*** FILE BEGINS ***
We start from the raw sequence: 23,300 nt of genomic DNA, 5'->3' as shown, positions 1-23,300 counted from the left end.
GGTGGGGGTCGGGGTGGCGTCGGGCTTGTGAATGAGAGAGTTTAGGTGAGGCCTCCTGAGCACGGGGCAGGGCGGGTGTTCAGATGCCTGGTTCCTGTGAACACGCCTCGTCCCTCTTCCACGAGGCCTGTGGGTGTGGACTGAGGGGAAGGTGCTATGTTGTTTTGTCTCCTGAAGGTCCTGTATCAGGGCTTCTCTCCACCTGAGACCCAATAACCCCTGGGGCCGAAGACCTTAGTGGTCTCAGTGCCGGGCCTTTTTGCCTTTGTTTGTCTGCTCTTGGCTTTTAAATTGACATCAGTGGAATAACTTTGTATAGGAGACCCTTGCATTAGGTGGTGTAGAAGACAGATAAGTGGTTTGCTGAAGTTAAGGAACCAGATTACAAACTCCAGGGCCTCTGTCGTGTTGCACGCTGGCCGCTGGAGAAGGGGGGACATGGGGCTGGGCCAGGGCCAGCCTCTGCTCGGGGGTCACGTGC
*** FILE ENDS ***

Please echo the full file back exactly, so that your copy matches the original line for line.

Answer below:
We start from the raw sequence: 23,300 nt of genomic DNA, 5'->3' as shown, positions 1-23,300 counted from the left end.
GGTGGGGGTCGGGGTGGCGTCGGGCTTGTGAATGAGAGAGTTTAGGTGAGGCCTCCTGAGCACGGGGCAGGGCGGGTGTTCAGATGCCTGGTTCCTGTGAACACGCCTCGTCCCTCTTCCACGAGGCCTGTGGGTGTGGACTGAGGGGAAGGTGCTATGTTGTTTTGTCTCCTGAAGGTCCTGTATCAGGGCTTCTCTCCACCTGAGACCCAATAACCCCTGGGGCCGAAGACCTTAGTGGTCTCAGTGCCGGGCCTTTTTGCCTTTGTTTGTCTGCTCTTGGCTTTTAAATTGACATCAGTGGAATAACTTTGTATAGGAGACCCTTGCATTAGGTGGTGTAGAAGACAGATAAGTGGTTTGCTGAAGTTAAGGAACCAGATTACAAACTCCAGGGCCTCTGTCGTGTTGCACGCTGGCCGCTGGAGAAGGGGGGACATGGGGCTGGGCCAGGGCCAGCCTCTGCTCGGGGGTCACGTGC